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Great input from all. My vet just recommended extracting such a tooth from my puppy, as it is impacting the upper palate. Though surgery (and general anesthesia) are concerning, I'm leaning toward getting this done.
 

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Another thing is that ball therapy is for helping guide the eruption of the adult teeth. I was warned against trying to put manual pressure on the baby teeth since they can break, plus they aren't going to move while they are anchored by a hole. If they are only slightly narrow it may be different. @scooterscout99 - I was also concerned about the risk of surgery. Talk to your vet or dental vet about the monitoring they do for surgery. When they explained what the process is, how they monitor, and how short the surgery is when uncomplicated (less than 30 mins in our case) I felt a lot better about it.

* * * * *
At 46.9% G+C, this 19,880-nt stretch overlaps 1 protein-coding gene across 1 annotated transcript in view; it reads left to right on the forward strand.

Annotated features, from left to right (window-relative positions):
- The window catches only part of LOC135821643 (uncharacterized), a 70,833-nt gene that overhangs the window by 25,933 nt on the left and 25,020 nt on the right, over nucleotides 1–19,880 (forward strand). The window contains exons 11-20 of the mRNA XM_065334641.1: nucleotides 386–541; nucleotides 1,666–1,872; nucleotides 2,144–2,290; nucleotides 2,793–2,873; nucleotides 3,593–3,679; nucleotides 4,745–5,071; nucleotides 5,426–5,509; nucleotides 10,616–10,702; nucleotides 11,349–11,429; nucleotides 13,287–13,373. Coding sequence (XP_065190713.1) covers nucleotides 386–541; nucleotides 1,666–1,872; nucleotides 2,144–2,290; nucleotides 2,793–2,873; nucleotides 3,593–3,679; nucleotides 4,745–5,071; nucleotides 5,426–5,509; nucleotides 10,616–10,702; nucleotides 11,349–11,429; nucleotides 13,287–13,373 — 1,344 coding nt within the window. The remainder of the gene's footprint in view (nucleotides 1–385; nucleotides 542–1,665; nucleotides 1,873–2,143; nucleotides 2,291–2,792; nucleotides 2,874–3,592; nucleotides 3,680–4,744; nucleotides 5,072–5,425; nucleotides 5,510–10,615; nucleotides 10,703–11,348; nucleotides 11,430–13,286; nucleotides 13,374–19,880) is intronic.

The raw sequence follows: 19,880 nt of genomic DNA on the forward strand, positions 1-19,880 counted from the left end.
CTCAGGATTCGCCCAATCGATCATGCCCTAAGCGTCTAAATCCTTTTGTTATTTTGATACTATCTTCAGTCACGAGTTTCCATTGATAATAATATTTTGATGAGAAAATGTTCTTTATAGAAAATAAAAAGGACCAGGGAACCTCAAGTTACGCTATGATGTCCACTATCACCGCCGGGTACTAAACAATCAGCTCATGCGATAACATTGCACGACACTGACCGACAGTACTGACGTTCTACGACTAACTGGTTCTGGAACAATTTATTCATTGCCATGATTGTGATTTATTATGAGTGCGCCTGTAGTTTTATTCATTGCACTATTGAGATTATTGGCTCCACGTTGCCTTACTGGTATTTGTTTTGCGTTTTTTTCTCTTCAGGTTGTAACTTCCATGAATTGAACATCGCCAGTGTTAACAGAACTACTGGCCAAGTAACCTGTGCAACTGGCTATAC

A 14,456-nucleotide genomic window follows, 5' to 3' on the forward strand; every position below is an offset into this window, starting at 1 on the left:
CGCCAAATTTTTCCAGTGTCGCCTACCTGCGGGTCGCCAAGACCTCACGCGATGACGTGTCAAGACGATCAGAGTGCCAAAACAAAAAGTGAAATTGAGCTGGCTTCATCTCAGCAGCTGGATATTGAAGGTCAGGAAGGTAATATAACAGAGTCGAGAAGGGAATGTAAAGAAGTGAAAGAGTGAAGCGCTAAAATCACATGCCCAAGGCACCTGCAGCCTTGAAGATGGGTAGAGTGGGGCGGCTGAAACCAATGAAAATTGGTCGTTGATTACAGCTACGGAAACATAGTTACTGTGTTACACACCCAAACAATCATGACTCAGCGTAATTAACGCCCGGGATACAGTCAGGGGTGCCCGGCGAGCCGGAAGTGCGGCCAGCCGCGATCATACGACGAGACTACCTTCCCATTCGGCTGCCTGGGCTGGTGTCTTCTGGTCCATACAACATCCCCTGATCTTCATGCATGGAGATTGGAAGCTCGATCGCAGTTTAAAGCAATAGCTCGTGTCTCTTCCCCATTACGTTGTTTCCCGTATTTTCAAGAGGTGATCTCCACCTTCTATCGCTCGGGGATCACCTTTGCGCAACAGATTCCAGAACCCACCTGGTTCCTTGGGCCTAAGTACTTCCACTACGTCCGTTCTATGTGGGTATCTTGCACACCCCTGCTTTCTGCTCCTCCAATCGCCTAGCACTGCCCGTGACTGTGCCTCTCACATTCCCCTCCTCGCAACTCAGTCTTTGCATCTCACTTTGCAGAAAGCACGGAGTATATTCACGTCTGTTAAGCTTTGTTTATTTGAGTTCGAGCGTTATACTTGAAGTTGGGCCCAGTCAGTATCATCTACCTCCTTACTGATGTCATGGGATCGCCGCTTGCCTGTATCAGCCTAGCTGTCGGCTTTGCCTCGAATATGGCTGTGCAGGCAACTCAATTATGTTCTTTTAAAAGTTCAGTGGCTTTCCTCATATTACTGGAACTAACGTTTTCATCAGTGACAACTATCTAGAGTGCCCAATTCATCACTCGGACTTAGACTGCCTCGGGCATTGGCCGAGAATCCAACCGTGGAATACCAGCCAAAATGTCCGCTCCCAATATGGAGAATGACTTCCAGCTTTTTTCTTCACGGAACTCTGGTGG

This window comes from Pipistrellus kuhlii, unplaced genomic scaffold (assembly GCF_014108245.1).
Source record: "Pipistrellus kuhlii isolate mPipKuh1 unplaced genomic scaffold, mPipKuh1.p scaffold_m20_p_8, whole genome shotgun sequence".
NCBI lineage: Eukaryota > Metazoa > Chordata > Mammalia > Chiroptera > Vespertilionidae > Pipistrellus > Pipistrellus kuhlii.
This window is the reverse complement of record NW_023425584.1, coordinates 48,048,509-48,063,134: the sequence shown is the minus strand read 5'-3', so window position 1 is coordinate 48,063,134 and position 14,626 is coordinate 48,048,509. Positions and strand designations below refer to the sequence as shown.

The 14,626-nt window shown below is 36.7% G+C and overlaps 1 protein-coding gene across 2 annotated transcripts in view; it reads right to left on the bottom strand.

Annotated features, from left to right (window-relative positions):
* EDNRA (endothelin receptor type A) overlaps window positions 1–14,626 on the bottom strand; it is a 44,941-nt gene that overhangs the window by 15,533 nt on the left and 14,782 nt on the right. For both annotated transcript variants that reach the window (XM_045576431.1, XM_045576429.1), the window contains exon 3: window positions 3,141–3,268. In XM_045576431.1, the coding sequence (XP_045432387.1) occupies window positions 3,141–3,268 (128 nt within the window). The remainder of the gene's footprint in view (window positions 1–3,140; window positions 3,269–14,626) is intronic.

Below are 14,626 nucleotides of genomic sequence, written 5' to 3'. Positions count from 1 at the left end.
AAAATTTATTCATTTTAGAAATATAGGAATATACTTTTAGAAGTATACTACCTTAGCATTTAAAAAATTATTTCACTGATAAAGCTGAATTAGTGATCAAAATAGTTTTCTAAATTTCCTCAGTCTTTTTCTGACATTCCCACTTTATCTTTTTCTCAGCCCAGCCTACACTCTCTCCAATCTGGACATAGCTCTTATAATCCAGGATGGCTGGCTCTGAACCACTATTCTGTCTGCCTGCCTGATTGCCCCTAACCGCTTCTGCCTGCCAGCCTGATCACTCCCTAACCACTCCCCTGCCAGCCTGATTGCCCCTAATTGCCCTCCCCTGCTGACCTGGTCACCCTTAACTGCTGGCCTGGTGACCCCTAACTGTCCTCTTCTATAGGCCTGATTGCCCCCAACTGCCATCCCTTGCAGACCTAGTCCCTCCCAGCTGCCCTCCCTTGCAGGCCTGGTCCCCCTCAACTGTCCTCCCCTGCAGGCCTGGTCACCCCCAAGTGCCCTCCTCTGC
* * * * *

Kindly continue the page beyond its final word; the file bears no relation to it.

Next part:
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Thanks, Oonapup. We did discuss the risks of (any) surgery. My dog's vet does all of the dental work for the practice. The position of the tooth in question has changed enough to be hitting the top of the mouth, 3 weeks after the initial exam. The hope is to prevent puncture of the palate of the mouth. Another poster mentioned that the baby teeth could damage the not yet erupted adult teeth, something to be concerned about.

I'm grateful to have the experience of those on the PF, and the veterinary professionals and friends in RL.